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Can Obama make colleges more affordable by rating them?
The average college student graduates with $26,000 in debt. Obama thinks he can fix that.
 
Sizing schools up.
Sizing schools up. Scott Olson/Getty Images

On Thursday, Obama unveiled his plan to drive down costs in higher education: Rating universities by affordability.

Well, not just affordability, even if that is supposed to play a huge part. The ratings would reflect a school's "value" — which would factor in tuition, graduation rates, the percentage of lower-income students in attendance, average student loan debt, and earnings after graduation.

Over the last 30 years, tuition costs have tripled, leaving the average student with $26,000 in debt and making reform of the university system a necessity.

"Higher education cannot be a luxury," Obama told an enthusiastic crowd of students at the University at Buffalo. "It's an economic imperative."

Eventually, if approved by Congress, federal financial aid would be tied to those ratings, the idea being to coax universities into reducing the cost of an education. The president wants to put his system in place by the beginning of the 2015 school year.

Why it might work
Right now, schools don't have much of an incentive to keep costs down, writes Slate's Matthew Yglesias:

Competition among schools is dominated by the quest to attract better applicants by spending money on other inputs. That means recruiting star faculty, building nicer dorms, spending financial aid money on students from prosperous families, and more. [Slate]

Take New York University. Next year, tuition plus room and board will hit $64,000, according to The Atlantic's Jake Flanagin, a recent NYU graduate, who claims the school's "track record for providing financial aid isn't great" even as it funds pricey expansions in New York City, Dubai, and Shanghai.

Currently, federal student aid is distributed to colleges based on how many students they enroll. To get a bigger piece of the federal pie, schools like NYU just have to attract more students. They don't have to worry about the mountain of debt those students could leave with — in some cases, without even graduating.

Another factor that drives up costs? Colleges, much like hospitals, don't have to worry about losing "customers," writes Ezra Klein at Bloomberg:

If Best Buy Co. wants to charge you too much for a television, you can walk out… When push comes to shove, producers need to meet the demands of consumers. But you can't walk out on medical care for your spouse or education for your child... In these markets, when push comes to shove, consumers meet the demands of producers.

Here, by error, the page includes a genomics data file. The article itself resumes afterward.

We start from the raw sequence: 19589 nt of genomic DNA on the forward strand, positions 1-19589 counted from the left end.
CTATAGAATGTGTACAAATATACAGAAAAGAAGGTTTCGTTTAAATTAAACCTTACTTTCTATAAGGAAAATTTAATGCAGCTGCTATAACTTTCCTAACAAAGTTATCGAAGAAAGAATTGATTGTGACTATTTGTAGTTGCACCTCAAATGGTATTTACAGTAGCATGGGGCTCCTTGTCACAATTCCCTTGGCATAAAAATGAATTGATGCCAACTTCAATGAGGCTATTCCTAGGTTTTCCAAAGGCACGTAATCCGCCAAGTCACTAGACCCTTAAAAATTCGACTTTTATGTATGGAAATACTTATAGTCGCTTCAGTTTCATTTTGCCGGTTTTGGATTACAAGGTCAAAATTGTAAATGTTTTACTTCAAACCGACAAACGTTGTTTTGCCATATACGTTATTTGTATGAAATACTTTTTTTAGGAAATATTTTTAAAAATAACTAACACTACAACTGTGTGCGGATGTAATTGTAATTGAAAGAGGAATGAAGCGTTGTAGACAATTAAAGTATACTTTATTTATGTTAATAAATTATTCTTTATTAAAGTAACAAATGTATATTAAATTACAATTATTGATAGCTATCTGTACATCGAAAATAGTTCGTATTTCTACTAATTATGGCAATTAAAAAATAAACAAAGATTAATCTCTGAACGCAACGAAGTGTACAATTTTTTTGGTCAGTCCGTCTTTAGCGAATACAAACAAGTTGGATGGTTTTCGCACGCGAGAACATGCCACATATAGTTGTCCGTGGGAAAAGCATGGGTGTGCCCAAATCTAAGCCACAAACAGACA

The result, in both cases, is similar: skyrocketing costs for a product of uncertain quality. [Bloomberg]

Obama's plan would, ideally, create an incentive for schools to bring down their tuition costs and for students to pick the school that will get them employed without a lot of debt.

Why it might not work
"Defining the right quality metrics is difficult, and making sure you're not penalizing institutions that accept disadvantaged kids is crucial," writes Klein. "And that's before you even get into the politics."

Yes, the politics. At first, the plan would seem to have bipartisan appeal. Obama is not suggesting an increase in spending on student aid; he is suggesting a change in how that money is spent.

Wasting less money on education "sounds pretty conservative," writes New York columnist Jonathan Chait. "On the other hand, so did finding ways to get the government to spend less money on health care, a goal Republicans now deem a socialistic nightmare so terrifying they are mulling which catastrophic hostage threat they should use to destroy it."

Not only would Obama have to convince Congress to play ball, he would also have to contend with university administrators and alumni from some very powerful institutions. The University at Buffalo might be a good school and a great value, but it doesn't have as many influential, wealthy proponents as the Yales and Harvards of the world.

The battle over what "value" means will also be contentious. How do you rank earnings after graduation? Does that mean pumping out engineers will benefit your school more than producing liberal arts majors? Will schools turn away students they think won't graduate?

These are the questions Congress will have to answer, if lawmakers ever get around to taking up the issue.

 
Keith Wagstaff is a staff writer at TheWeek.com covering politics and current events. He has previously written for such publications as TIME, Details, VICE, and the Village Voice.

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